Step 2 - Hand Sanitising
Your Guide to Hand Hygiene - Step 2 Hand Sanitising
Hand Hygiene Guide - Step 2 of 3
Step 2 - Hand Sanitising
We investigate the correct procedures for maintaining hand hygiene when sanitising your hands.
Hand Hygiene - Sanitising your hands
As part of our complete guide to hand hygiene we take a look at the second step - Hand Sanitising.
For those times when soap and water are not available, using hand sanitiser on your hands is the most effective way to kill many common germs and bacteria present on the skin. In healthcare environments, alcohol based santiser is the preferred active biocide for skin sanitising without the need for rinsing.
We have looked at the best hand sanitising technique in a step-by-step guide to ensure that you maintain the highest levels of hand hygiene and infection control.
How long should sanitising your hands take?
On average you should spend between 20 - 30 seconds to complete these hand sanitising steps.
Before you start...
Take off all rings, watches and bracelets before you begin sanitising your hands. Make sure your hands are visibly clean before sanitising, if your hands have dirt and grime on them then you will need to wash your hands first.
Take a look at our complete guide to hand washing.
Step 1 - Cup hand and apply one shot of hand sanitiser
Hand sanitiser is available via wall dispensers, pump bottles and personal issue bottles that healthcare workers clip onto to their belts for convenience.
Step 2 - Rub hands palm to palm
Step 3 - Rub back of each hand with the palm of other hand with fingers interlaced
Step 4 - Rub palm to palm with fingers interlaced
Step 5 - Rub back of fingers to opposing palms with fingers interlocked
Step 6 - Rub each thumb clasped in opposite hand using rotational movement
Thumbs are regularly missed by people when sanitising their hands, so make a conscious effort to clean these.
Step 7 - Rub tips of fingers in opposite palm in a circular motion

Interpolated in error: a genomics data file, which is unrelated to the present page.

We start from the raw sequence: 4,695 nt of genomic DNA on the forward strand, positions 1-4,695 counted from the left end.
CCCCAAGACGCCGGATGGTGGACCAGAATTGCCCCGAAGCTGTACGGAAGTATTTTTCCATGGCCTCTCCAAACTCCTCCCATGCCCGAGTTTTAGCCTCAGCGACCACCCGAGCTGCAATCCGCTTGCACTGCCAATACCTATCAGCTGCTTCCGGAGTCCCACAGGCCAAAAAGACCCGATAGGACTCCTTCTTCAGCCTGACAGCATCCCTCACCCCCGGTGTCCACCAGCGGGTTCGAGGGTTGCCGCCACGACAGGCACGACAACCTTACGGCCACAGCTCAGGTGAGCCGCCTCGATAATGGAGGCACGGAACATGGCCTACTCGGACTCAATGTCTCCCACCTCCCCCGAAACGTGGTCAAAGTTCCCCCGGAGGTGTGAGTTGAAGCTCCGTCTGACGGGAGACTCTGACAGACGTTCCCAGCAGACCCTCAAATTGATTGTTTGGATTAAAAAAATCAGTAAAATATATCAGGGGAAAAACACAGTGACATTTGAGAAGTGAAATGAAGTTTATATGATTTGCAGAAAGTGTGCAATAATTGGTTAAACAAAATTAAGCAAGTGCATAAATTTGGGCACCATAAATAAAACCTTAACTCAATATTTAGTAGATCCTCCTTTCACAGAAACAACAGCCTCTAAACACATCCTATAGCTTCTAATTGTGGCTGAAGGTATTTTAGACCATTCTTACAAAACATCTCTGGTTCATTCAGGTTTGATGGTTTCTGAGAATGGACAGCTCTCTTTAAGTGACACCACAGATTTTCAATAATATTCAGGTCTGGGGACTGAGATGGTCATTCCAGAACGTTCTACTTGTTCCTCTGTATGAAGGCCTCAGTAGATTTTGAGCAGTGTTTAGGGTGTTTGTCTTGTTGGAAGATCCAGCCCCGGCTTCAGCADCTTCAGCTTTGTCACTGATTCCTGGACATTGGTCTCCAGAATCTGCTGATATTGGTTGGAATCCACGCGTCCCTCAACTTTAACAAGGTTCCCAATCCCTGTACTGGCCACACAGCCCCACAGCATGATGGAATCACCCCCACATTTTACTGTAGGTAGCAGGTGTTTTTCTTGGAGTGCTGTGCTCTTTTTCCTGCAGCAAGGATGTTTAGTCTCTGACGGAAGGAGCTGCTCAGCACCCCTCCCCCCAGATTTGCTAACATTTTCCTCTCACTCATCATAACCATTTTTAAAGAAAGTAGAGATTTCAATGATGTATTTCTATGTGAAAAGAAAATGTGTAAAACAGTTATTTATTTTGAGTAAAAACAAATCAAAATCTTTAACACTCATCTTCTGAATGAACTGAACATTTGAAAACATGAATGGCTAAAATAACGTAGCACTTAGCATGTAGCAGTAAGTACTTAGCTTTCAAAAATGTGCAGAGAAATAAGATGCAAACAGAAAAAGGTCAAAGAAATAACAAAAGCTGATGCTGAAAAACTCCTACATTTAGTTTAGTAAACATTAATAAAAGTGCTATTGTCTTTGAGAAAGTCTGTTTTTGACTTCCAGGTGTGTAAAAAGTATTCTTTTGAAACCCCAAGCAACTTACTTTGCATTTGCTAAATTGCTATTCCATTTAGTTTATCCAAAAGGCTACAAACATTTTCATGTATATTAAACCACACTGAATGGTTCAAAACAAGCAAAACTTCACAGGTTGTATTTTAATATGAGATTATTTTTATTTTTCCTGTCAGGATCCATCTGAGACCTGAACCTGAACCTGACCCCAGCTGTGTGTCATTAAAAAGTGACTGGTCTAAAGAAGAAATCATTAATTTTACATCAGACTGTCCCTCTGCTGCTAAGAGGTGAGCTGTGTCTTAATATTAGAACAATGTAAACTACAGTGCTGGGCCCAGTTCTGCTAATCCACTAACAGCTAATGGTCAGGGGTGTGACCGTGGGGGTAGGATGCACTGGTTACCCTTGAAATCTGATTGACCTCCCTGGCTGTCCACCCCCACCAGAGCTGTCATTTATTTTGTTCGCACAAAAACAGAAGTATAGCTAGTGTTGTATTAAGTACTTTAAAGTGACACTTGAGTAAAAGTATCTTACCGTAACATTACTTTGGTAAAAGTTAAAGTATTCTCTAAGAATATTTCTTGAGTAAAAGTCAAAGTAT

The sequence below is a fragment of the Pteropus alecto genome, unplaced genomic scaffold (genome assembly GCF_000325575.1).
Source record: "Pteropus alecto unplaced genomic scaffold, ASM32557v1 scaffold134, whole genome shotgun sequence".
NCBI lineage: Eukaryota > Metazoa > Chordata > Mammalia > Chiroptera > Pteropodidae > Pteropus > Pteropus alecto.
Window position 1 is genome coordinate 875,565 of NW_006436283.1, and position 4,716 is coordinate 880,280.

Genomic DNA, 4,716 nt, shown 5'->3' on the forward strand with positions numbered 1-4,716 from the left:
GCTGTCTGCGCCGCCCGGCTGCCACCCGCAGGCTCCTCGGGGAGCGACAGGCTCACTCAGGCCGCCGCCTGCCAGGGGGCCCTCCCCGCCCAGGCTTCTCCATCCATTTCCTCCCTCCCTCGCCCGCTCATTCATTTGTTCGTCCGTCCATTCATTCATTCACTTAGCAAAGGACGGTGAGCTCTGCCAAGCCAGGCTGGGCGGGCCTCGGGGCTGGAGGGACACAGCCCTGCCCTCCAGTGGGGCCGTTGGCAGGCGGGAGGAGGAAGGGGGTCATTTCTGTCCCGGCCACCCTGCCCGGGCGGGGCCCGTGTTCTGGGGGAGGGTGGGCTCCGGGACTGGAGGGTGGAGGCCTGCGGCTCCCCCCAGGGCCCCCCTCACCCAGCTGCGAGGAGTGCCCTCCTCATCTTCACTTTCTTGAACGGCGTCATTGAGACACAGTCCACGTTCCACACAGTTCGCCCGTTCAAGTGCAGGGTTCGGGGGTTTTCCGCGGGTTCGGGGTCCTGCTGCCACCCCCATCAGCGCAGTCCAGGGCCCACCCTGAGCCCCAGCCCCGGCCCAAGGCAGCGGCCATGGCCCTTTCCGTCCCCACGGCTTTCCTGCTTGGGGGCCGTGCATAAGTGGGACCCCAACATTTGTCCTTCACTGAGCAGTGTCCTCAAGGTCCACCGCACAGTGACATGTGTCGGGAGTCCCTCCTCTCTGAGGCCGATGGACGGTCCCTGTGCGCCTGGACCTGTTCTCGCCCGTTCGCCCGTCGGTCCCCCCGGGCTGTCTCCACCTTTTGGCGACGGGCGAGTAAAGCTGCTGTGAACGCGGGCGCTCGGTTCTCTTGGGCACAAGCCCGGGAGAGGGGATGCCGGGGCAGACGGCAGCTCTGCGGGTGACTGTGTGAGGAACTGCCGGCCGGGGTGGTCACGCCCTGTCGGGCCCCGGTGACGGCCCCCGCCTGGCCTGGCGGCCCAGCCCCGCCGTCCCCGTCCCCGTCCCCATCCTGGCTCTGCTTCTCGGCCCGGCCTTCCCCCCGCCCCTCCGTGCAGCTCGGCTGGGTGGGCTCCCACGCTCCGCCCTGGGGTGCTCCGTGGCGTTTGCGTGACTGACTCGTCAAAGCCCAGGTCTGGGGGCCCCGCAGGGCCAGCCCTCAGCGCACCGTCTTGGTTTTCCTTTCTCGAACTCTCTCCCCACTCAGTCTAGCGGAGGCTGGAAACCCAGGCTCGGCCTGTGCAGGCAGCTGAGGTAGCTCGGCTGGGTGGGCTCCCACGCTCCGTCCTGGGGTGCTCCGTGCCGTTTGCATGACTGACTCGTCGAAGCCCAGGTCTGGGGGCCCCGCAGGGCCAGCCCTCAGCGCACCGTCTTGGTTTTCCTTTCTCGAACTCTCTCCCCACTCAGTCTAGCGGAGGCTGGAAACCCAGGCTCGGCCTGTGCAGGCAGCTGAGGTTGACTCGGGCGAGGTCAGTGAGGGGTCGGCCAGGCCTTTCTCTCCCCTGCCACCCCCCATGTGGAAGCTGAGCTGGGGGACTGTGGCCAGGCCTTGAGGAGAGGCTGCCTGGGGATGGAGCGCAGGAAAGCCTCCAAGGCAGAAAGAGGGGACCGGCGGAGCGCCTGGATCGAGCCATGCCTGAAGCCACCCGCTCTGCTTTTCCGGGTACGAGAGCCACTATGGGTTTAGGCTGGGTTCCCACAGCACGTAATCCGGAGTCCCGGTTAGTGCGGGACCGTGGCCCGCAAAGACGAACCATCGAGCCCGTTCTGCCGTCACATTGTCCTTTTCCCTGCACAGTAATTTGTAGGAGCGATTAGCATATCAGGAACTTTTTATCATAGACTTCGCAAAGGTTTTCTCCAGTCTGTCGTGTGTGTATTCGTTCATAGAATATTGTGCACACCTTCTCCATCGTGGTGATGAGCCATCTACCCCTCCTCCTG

Step 8 - Rub each wrist with opposite hand
When should you Sanitise your hands?
The World Health Organizations "Five Moments for Hand Hygiene" defines when healthcare workers should perform hand hygiene.
Based on the WHO approach hand santising should be carried out:
- Before entering and leaving patient care environment e.g. ward/treatment rooms
- Before preparing or handling food
- Before and after dressing wounds, handling catheters and IV lines
- Before and after touching notes, telephones, computer ancilliaries i.e mouse, keyboard
- Prior to surgical procedures, after hand washing
- After body fluid exposure.
- After handling dirty laundry
- Before and after donning sterile gloves
The benefits of using a hand sanitiser:
- Ease and speed of use resulting in the rapid reduction in the numbers of micro-organisms present on the skin.
- When used frequently they can be less harmful to the skin than an equivalent number of hand washes.
Studies have shown that alcohol-based hand sanitisers can be less damaging to the skin than the normal washing process. The physical process of hand washing, even with mild soaps, can cause defatting of the skin compared to the lighter spreading action of alcohol-based hand sanitisers.
*Boyce et al 2000, Newman and Seitz 1990
When using hand sanitiser which type of dispensing system do you prefer to use?
- Wall Dispenser
- Pump Bottle
- Personal Issue Bottle clipped to your belt
Hand Sanitising Range
Available from Brosch Direct
Here at Brosch Direct we stock an extensive range of hand sanitisers from the brand leaders Deb and Purell. We also supply pump bottles and personal issue bottles for those constantly on the move.
FREE Hand Wash Dispensers when you purchased selected Deb and Purell refill cartridges.
View our full range of hand sanitisers>
Step 1 of the complete hand hygiene procedure requires the use of hand washes and soaps.
View our full range of hand washing systems & soaps >
The final step is to maintain your hands with our range of barrier creams and moisturisers.
View our full range of moisturisers >